Monday, November 21, 2011

Sad Day on the Farm

This is Cyrus and Petunia's last day here on the farm. Sadly, the goose experiment failed. As Rob says, we are just not goose people. We're not really set up for them. They've lived on the lawn all summer where they have inspired terror in the UPS man, the fuel man, the post office lady, all our visitors, and even us. They look very bucolic waddling around the fields but they have one fatal flaw: they just can't seem to differentiate between friend and foe. Rob has found someone to take them, someone not bent on having them over for Thanksgiving dinner though if they don't work out there they will likely be invited to join the family for dinner at some point.

I'm sad. We've had them since they were a day old and they were such characters. Raising geese was fun. The grown article is a bit of a different story but I will still miss them. Goodbye, Cyrus and Petunia. It's been real, it's been fun, it's been, well, a pain in the neck, frankly. But we'll miss you. Try not to take a bite of anything you can't chew.

Wednesday, November 2, 2011


I love the new christening of this month and the focus on 100% wool. The sheep (and even llama, alpaca, and bunnies) support the wearing of natural fibers, especially wool. In honor of Wovember I have spun up a skein of 3-ply yarn: 1 ply angora, 1 ply RSF wool, and 1 ply angora. Truly an all-farm effort. It will probably land at Six Loose Ladies as they are due for a shipment of inventory from me. But if you want one for yourself email me ( and I'll be happy to sell you one (or more) for all your Wovember knitting/crocheting needs.

Friday, October 28, 2011

Early Snow

A few pictures of our October 27 (!!!) snow. Love the shot of the farm in the early morning light. Enjoy! Below, farm news, music, and a new yarn idea.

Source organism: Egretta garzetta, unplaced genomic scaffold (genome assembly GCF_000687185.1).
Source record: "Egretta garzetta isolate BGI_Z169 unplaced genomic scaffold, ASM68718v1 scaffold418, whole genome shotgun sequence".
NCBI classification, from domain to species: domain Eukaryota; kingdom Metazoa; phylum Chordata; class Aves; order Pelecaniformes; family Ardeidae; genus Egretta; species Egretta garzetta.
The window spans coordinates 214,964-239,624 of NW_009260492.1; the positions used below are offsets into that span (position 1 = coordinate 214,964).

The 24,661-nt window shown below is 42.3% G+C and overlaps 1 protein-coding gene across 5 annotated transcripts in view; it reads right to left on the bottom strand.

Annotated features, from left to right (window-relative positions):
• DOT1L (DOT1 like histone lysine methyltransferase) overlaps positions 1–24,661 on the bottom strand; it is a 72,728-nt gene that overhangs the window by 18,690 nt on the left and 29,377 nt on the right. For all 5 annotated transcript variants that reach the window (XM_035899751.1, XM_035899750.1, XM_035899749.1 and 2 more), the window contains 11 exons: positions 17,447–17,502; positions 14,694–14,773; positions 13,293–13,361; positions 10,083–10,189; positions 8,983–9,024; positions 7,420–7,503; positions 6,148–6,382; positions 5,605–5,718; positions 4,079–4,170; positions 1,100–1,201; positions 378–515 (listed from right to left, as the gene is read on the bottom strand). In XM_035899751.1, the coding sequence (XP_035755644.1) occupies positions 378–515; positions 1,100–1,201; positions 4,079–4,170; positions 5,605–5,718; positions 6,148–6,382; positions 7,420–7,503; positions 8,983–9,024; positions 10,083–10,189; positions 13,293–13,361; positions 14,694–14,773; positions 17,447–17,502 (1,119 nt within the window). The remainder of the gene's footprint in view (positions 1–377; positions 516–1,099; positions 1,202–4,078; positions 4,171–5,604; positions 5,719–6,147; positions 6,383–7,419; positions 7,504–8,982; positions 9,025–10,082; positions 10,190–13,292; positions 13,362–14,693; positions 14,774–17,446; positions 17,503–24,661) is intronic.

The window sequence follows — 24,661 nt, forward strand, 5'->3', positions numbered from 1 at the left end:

In other farm news, the bunnies have moved down to the barn. (Except for Fergal and Twisk - aka His Snow White Loveliness) We're tentatively looking for a new home for Cyrus and Petunia. (Hopefully one in which they won't be eaten.) Rob is sick of Cyrus attacking him. He doesn't attack me ever since I nursed him back from when he was attacked by (we think) a turkey vulture or hawk. One of the baby hens (this year's chick) has started laying the tiniest little blue eggs. So cute. Petunia lays an egg every other day or so. And I've been commissioned to write a book so for the next eight months or so there won't be a whole lotta fiber art action going on. Which is sad. But after the summer I put in making inventory maybe it's time for a creative break anyway. I can't stop altogether because I keep getting I want to make a yarn inspired by the dried out milkweed pods, all silvery gray, tawny gold, and white fluff here and there. Doesn't that sound fantastic? I can't wait to make it. I even have the materials...I'm going to use Icelandic, tussah silk, and Twisk's wool. Pictures will be posted when I get around to making it.